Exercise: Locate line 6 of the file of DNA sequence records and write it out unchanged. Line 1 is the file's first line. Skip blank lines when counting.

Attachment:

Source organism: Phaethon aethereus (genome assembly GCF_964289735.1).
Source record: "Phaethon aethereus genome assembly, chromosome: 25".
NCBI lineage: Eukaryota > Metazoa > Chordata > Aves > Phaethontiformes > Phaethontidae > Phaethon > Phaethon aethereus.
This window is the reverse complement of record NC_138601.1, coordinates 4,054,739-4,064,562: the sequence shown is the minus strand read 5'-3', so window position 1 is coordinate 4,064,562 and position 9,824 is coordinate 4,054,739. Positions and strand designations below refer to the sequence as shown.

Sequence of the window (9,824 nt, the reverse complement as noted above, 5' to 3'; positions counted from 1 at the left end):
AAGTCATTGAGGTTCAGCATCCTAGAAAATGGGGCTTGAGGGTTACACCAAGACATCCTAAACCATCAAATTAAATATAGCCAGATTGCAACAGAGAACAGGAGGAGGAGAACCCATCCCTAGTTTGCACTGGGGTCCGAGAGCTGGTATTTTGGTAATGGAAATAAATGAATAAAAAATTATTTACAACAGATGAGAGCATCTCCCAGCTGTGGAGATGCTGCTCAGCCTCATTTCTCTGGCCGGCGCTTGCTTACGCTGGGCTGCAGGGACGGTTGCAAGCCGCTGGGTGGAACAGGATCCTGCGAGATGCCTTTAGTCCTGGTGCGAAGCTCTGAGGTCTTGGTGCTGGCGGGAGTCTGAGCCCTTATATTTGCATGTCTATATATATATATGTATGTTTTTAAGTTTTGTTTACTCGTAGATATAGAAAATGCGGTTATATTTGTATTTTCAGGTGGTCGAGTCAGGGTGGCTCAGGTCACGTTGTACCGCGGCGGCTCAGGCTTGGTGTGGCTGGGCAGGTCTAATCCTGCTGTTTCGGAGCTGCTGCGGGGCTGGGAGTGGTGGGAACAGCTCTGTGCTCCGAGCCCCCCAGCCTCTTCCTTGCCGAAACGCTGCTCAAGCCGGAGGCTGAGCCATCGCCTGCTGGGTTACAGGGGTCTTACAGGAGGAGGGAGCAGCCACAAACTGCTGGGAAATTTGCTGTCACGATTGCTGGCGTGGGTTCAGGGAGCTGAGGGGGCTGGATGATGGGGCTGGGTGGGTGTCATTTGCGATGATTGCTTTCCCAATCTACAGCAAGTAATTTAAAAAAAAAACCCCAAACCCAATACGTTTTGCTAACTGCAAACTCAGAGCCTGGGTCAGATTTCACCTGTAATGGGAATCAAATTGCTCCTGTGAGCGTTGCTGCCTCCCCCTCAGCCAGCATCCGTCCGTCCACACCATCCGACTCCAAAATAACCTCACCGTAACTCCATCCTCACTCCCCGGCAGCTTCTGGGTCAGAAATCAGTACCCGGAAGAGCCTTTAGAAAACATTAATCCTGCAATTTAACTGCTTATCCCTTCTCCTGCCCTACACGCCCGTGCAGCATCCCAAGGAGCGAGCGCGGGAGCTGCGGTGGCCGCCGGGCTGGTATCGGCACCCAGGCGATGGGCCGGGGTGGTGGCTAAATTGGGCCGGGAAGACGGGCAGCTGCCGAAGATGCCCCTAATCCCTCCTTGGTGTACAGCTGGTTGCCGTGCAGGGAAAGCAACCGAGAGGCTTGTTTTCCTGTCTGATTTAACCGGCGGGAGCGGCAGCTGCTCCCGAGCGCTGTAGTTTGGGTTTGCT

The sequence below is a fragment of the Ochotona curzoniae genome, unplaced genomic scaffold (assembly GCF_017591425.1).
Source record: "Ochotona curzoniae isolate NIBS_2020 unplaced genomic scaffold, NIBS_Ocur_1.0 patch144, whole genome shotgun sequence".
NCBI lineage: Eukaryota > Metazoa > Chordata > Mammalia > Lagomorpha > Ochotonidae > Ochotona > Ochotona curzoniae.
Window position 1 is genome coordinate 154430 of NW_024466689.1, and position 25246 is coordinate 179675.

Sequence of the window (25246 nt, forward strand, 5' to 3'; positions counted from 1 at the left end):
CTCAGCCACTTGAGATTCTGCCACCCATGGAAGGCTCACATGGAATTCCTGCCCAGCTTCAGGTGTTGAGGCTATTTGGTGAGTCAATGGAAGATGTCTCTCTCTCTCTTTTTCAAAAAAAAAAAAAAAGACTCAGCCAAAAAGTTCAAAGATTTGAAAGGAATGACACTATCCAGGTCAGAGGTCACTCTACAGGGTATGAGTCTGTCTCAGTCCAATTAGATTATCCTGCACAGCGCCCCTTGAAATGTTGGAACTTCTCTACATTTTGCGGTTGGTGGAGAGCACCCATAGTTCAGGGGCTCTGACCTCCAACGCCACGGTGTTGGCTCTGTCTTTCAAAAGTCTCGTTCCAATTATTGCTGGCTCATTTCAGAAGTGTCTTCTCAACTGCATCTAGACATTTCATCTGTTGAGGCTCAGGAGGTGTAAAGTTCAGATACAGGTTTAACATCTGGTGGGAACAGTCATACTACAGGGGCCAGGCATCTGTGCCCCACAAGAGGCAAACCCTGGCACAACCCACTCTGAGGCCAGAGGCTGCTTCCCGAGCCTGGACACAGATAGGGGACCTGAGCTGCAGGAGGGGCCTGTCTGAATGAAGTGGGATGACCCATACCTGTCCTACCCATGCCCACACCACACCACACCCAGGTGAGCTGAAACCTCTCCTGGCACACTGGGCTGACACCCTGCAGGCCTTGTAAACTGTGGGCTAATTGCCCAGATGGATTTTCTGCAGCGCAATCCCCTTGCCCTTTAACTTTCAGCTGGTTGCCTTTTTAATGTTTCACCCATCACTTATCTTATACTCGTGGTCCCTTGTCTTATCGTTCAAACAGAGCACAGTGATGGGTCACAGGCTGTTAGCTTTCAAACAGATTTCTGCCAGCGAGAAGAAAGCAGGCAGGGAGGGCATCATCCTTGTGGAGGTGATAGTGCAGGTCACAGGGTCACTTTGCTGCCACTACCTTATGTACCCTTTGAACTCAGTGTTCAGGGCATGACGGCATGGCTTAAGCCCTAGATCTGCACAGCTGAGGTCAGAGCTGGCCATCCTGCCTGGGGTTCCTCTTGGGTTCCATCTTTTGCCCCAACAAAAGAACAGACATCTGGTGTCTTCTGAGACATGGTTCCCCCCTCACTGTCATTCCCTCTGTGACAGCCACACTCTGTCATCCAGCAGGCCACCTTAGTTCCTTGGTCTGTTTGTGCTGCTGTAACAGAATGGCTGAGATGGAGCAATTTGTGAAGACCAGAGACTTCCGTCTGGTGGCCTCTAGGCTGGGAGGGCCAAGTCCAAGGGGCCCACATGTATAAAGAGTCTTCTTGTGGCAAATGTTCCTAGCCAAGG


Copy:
AAGTCATTGAGGTTCAGCATCCTAGAAAATGGGGCTTGAGGGTTACACCAAGACATCCTAAACCATCAAATTAAATATAGCCAGATTGCAACAGAGAACAGGAGGAGGAGAACCCATCCCTAGTTTGCACTGGGGTCCGAGAGCTGGTATTTTGGTAATGGAAATAAATGAATAAAAAATTATTTACAACAGATGAGAGCATCTCCCAGCTGTGGAGATGCTGCTCAGCCTCATTTCTCTGGCCGGCGCTTGCTTACGCTGGGCTGCAGGGACGGTTGCAAGCCGCTGGGTGGAACAGGATCCTGCGAGATGCCTTTAGTCCTGGTGCGAAGCTCTGAGGTCTTGGTGCTGGCGGGAGTCTGAGCCCTTATATTTGCATGTCTATATATATATATGTATGTTTTTAAGTTTTGTTTACTCGTAGATATAGAAAATGCGGTTATATTTGTATTTTCAGGTGGTCGAGTCAGGGTGGCTCAGGTCACGTTGTACCGCGGCGGCTCAGGCTTGGTGTGGCTGGGCAGGTCTAATCCTGCTGTTTCGGAGCTGCTGCGGGGCTGGGAGTGGTGGGAACAGCTCTGTGCTCCGAGCCCCCCAGCCTCTTCCTTGCCGAAACGCTGCTCAAGCCGGAGGCTGAGCCATCGCCTGCTGGGTTACAGGGGTCTTACAGGAGGAGGGAGCAGCCACAAACTGCTGGGAAATTTGCTGTCACGATTGCTGGCGTGGGTTCAGGGAGCTGAGGGGGCTGGATGATGGGGCTGGGTGGGTGTCATTTGCGATGATTGCTTTCCCAATCTACAGCAAGTAATTTAAAAAAAAAACCCCAAACCCAATACGTTTTGCTAACTGCAAACTCAGAGCCTGGGTCAGATTTCACCTGTAATGGGAATCAAATTGCTCCTGTGAGCGTTGCTGCCTCCCCCTCAGCCAGCATCCGTCCGTCCACACCATCCGACTCCAAAATAACCTCACCGTAACTCCATCCTCACTCCCCGGCAGCTTCTGGGTCAGAAATCAGTACCCGGAAGAGCCTTTAGAAAACATTAATCCTGCAATTTAACTGCTTATCCCTTCTCCTGCCCTACACGCCCGTGCAGCATCCCAAGGAGCGAGCGCGGGAGCTGCGGTGGCCGCCGGGCTGGTATCGGCACCCAGGCGATGGGCCGGGGTGGTGGCTAAATTGGGCCGGGAAGACGGGCAGCTGCCGAAGATGCCCCTAATCCCTCCTTGGTGTACAGCTGGTTGCCGTGCAGGGAAAGCAACCGAGAGGCTTGTTTTCCTGTCTGATTTAACCGGCGGGAGCGGCAGCTGCTCCCGAGCGCTGTAGTTTGGGTTTGCT